Just my 2 cents on how to ease the overcrowding:

* Add capacity. This means adding rides and shows. Shows are likely cheaper and can have greater capacity with less chance of downtime.
* Lower the number of guests allowed inside. Whatever the limit is now, decrease it by 30%.
* Staff every attraction to maximize throughput.
* Run every attraction at 100% throughout.
* Open more table service restaurants in the parks.
* Incentivise guests to dine at Disney Springs. Offer happy hours or coupons or something to pull guests out of the parks.

My most controversial idea would be to flat out ban strollers. They are big, bulky, and jam up the walk ways. "Parking" them is always a hassle and congests the parks further. When I took my young son to WDW, I never used a stroller. He walked until he was too tired and then I carried him. Alternatively, or in addition, we could have left the parks in the afternoon and retuned to our hotel for a break. If you *need* a stroller, then don't come to WDW. This might seem harsh to some, but it would be a HUGE quality of life improvement for everyone.
Not everyone is able bodied enough to carry a child throughout the park. It would greatly reduce my quality of life and that of many families.
 

jaklgreen

Well-Known Member
Just my 2 cents on how to ease the overcrowding:

* Add capacity. This means adding rides and shows. Shows are likely cheaper and can have greater capacity with less chance of downtime.
* Lower the number of guests allowed inside. Whatever the limit is now, decrease it by 30%.
* Staff every attraction to maximize throughput.
* Run every attraction at 100% throughout.
* Open more table service restaurants in the parks.
* Incentivise guests to dine at Disney Springs. Offer happy hours or coupons or something to pull guests out of the parks.

My most controversial idea would be to flat out ban strollers. They are big, bulky, and jam up the walk ways. "Parking" them is always a hassle and congests the parks further. When I took my young son to WDW, I never used a stroller. He walked until he was too tired and then I carried him. Alternatively, or in addition, we could have left the parks in the afternoon and retuned to our hotel for a break. If you *need* a stroller, then don't come to WDW. This might seem harsh to some, but it would be a HUGE quality of life improvement for everyone.
In the almost 30 years that I have been going to WDW, I have never had an issue with strollers. I have never been hit by one, or have they been in my way. The biggest issues that I have had are the large groups that walk side by side and block the walkways. 5 people walking side by side is much worse then someone pushing a stroller in front of them. Maybe they should ban big groups and only let in parties of 4 or less. Or they can rope off walkways making it impossible for more then 2 people to walk next to each other. That would cut down on the jammed up walkways. And anyone that just stops dead while walking, if it is not an emergency, should be put in Disney time out until they learn proper traffic flow etiquette.:rolleyes:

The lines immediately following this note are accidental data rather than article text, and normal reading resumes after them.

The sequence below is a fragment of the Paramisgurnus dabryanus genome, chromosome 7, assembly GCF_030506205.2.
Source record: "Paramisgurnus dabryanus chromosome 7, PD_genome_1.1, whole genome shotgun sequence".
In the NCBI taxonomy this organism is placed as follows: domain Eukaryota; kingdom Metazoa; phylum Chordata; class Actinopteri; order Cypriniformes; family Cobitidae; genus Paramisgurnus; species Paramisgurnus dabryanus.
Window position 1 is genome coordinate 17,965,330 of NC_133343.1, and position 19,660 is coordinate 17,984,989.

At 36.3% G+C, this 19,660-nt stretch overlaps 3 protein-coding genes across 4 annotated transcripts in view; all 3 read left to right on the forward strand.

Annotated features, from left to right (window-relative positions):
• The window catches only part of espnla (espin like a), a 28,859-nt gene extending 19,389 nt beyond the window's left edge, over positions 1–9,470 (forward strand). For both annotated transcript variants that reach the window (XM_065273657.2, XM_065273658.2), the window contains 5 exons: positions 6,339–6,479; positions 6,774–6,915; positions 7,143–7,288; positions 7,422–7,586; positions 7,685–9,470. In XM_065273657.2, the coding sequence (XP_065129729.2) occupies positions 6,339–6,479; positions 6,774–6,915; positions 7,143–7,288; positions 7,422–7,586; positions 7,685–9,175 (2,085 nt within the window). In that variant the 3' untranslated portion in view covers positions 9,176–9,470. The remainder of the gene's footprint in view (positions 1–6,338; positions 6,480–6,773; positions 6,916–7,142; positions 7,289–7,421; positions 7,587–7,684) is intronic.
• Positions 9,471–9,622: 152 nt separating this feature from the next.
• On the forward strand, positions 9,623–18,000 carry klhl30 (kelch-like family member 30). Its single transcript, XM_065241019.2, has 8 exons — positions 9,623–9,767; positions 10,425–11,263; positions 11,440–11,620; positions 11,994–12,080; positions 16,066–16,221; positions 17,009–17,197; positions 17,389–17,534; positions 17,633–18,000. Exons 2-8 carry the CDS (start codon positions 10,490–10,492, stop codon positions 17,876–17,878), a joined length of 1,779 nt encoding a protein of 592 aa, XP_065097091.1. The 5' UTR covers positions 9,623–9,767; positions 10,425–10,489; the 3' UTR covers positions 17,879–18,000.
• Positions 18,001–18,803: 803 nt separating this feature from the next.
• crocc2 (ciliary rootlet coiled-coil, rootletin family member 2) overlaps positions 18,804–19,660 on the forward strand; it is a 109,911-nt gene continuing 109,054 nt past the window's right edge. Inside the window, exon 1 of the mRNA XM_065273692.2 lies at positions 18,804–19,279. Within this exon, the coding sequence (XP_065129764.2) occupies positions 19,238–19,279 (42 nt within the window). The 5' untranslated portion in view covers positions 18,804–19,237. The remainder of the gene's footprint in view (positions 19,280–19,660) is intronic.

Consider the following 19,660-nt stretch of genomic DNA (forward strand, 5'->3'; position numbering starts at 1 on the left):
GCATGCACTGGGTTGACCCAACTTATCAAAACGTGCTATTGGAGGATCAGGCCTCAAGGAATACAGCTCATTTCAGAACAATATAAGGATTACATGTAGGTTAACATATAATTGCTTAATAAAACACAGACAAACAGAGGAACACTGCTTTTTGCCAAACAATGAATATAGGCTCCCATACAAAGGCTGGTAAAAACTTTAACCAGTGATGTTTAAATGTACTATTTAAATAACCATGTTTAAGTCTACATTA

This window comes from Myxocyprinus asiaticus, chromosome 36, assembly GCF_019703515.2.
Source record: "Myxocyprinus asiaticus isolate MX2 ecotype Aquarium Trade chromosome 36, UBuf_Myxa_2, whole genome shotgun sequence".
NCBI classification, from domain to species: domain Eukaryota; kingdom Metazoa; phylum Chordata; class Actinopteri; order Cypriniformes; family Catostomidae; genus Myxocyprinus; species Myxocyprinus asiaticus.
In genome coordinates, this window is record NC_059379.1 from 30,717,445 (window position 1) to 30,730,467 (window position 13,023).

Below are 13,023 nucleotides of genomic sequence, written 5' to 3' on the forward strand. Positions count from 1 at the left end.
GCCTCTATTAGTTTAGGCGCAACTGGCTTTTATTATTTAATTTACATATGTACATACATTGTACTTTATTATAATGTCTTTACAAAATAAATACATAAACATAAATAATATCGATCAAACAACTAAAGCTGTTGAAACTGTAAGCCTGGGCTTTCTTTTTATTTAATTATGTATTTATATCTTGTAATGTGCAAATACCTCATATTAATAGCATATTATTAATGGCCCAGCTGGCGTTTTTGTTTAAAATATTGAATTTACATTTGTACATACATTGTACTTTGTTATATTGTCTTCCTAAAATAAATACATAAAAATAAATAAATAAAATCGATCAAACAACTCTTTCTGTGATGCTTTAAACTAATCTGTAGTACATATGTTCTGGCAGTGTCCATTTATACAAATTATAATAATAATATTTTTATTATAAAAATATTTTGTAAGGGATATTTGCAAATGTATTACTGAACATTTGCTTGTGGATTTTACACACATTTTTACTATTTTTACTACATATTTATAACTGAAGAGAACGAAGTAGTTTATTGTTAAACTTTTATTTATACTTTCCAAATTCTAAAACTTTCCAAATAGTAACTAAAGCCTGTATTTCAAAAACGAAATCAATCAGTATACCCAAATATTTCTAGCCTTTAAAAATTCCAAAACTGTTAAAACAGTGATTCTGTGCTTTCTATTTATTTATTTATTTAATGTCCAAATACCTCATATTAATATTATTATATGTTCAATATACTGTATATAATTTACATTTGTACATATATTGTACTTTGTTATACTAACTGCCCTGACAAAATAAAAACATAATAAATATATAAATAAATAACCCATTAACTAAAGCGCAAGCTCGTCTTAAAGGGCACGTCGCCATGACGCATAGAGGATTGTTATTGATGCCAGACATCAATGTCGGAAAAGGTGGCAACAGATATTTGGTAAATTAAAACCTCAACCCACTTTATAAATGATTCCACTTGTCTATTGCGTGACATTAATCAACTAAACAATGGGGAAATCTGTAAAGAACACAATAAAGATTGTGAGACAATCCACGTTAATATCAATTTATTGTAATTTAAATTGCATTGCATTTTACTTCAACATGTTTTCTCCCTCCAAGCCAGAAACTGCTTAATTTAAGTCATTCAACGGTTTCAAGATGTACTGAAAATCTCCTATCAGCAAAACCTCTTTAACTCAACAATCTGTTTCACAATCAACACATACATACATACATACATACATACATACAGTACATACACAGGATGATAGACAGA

rk03221

Well-Known Member
I was a cm at wdw for a few years so I’ll give you my best. Disney world caters to first time and international guests. They keep raising prices because people are still buying. It’s pretty simple. The Disney execs could give less of a sh*t how your experience is, all they care about is the $$$ coming in. For Disney world that is
 

GinaD613

Member
To ease overcrowding duplicate the parks elsewhere in the US, eg Midwest or Mid Atlantic. It might mean cannibalizing attendance from WDW, but might not if WDW is catering to international travelers.

then again, more parks might equa more revenue.
 

HongKongFooy

Well-Known Member
The world has a pop of 7.5 billion, if they all went one day per year, would mean 20m people a day at the parks.


Of the 7.5 billion what % would satisfy the 3 necessary requirements to tap WDW:

Have the desire
Have the physical ability
Have the financial wherewithal

I would guess noticeably under 1% would qualify.
 

HongKongFooy

Well-Known Member
To make WDW the most magical for those in the parks (as you asked), I would get rid of regulars in favor of first timers.. for a multitude of reasons.. They spend the money,
How in the world does the spending habits of another affect your enjoyment at the parks?
 

jaklgreen

Well-Known Member
To ease overcrowding duplicate the parks elsewhere in the US, eg Midwest or Mid Atlantic. It might mean cannibalizing attendance from WDW, but might not if WDW is catering to international travelers.

then again, more parks might equa more revenue.
I would love a WDW closer to me in the midwest. Plenty of room over here. ;)